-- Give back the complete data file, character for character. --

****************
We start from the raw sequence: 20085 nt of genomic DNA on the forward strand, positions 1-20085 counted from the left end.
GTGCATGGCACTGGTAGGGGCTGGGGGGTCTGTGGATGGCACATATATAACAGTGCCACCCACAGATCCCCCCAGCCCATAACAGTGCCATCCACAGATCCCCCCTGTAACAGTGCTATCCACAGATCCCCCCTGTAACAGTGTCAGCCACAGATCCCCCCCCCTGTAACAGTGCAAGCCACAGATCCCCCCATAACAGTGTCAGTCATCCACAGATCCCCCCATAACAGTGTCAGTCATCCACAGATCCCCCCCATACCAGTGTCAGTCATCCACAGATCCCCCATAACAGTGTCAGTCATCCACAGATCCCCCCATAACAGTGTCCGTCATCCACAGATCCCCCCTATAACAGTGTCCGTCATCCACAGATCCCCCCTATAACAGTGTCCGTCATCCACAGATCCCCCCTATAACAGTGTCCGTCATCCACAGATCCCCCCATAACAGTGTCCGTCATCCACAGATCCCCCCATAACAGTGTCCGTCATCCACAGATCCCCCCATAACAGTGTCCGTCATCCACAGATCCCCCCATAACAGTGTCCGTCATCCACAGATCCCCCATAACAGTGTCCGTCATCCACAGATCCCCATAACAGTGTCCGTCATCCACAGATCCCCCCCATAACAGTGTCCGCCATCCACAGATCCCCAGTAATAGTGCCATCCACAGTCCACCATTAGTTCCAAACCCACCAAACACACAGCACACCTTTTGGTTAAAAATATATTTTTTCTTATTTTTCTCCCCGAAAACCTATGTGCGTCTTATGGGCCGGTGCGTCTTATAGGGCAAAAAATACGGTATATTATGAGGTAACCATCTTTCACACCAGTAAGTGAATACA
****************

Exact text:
We start from the raw sequence: 20085 nt of genomic DNA on the forward strand, positions 1-20085 counted from the left end.
GTGCATGGCACTGGTAGGGGCTGGGGGGTCTGTGGATGGCACATATATAACAGTGCCACCCACAGATCCCCCCAGCCCATAACAGTGCCATCCACAGATCCCCCCTGTAACAGTGCTATCCACAGATCCCCCCTGTAACAGTGTCAGCCACAGATCCCCCCCCCTGTAACAGTGCAAGCCACAGATCCCCCCATAACAGTGTCAGTCATCCACAGATCCCCCCATAACAGTGTCAGTCATCCACAGATCCCCCCCATACCAGTGTCAGTCATCCACAGATCCCCCATAACAGTGTCAGTCATCCACAGATCCCCCCATAACAGTGTCCGTCATCCACAGATCCCCCCTATAACAGTGTCCGTCATCCACAGATCCCCCCTATAACAGTGTCCGTCATCCACAGATCCCCCCTATAACAGTGTCCGTCATCCACAGATCCCCCCATAACAGTGTCCGTCATCCACAGATCCCCCCATAACAGTGTCCGTCATCCACAGATCCCCCCATAACAGTGTCCGTCATCCACAGATCCCCCCATAACAGTGTCCGTCATCCACAGATCCCCCATAACAGTGTCCGTCATCCACAGATCCCCATAACAGTGTCCGTCATCCACAGATCCCCCCCATAACAGTGTCCGCCATCCACAGATCCCCAGTAATAGTGCCATCCACAGTCCACCATTAGTTCCAAACCCACCAAACACACAGCACACCTTTTGGTTAAAAATATATTTTTTCTTATTTTTCTCCCCGAAAACCTATGTGCGTCTTATGGGCCGGTGCGTCTTATAGGGCAAAAAATACGGTATATTATGAGGTAACCATCTTTCACACCAGTAAGTGAATACA